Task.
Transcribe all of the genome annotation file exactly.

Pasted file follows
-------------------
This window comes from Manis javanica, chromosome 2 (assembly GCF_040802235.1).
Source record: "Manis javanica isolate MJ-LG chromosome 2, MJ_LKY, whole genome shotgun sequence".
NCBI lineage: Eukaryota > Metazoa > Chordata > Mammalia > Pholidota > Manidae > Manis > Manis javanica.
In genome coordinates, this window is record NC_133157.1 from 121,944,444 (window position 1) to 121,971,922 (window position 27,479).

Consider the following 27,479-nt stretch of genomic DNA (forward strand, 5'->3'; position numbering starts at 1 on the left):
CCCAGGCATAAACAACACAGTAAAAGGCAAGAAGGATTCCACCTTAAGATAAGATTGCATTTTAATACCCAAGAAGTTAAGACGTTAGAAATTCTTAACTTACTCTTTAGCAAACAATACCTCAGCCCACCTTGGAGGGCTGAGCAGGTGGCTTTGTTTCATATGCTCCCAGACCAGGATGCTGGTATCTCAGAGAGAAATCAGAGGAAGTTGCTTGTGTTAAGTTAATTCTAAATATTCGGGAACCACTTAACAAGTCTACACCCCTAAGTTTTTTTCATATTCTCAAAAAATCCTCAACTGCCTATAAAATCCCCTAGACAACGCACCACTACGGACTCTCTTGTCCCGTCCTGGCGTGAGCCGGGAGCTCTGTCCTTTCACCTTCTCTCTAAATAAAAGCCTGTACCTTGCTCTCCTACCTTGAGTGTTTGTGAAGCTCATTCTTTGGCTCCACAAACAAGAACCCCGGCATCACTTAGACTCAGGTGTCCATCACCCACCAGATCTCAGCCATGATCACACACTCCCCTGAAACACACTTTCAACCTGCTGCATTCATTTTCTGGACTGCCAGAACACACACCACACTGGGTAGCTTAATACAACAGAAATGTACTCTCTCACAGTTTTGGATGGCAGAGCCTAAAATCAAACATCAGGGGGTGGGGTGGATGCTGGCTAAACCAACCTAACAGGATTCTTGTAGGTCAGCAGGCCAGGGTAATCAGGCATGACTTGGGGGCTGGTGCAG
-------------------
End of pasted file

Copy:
This window comes from Manis javanica, chromosome 2 (assembly GCF_040802235.1).
Source record: "Manis javanica isolate MJ-LG chromosome 2, MJ_LKY, whole genome shotgun sequence".
NCBI lineage: Eukaryota > Metazoa > Chordata > Mammalia > Pholidota > Manidae > Manis > Manis javanica.
In genome coordinates, this window is record NC_133157.1 from 121,944,444 (window position 1) to 121,971,922 (window position 27,479).

Consider the following 27,479-nt stretch of genomic DNA (forward strand, 5'->3'; position numbering starts at 1 on the left):
CCCAGGCATAAACAACACAGTAAAAGGCAAGAAGGATTCCACCTTAAGATAAGATTGCATTTTAATACCCAAGAAGTTAAGACGTTAGAAATTCTTAACTTACTCTTTAGCAAACAATACCTCAGCCCACCTTGGAGGGCTGAGCAGGTGGCTTTGTTTCATATGCTCCCAGACCAGGATGCTGGTATCTCAGAGAGAAATCAGAGGAAGTTGCTTGTGTTAAGTTAATTCTAAATATTCGGGAACCACTTAACAAGTCTACACCCCTAAGTTTTTTTCATATTCTCAAAAAATCCTCAACTGCCTATAAAATCCCCTAGACAACGCACCACTACGGACTCTCTTGTCCCGTCCTGGCGTGAGCCGGGAGCTCTGTCCTTTCACCTTCTCTCTAAATAAAAGCCTGTACCTTGCTCTCCTACCTTGAGTGTTTGTGAAGCTCATTCTTTGGCTCCACAAACAAGAACCCCGGCATCACTTAGACTCAGGTGTCCATCACCCACCAGATCTCAGCCATGATCACACACTCCCCTGAAACACACTTTCAACCTGCTGCATTCATTTTCTGGACTGCCAGAACACACACCACACTGGGTAGCTTAATACAACAGAAATGTACTCTCTCACAGTTTTGGATGGCAGAGCCTAAAATCAAACATCAGGGGGTGGGGTGGATGCTGGCTAAACCAACCTAACAGGATTCTTGTAGGTCAGCAGGCCAGGGTAATCAGGCATGACTTGGGGGCTGGTGCAG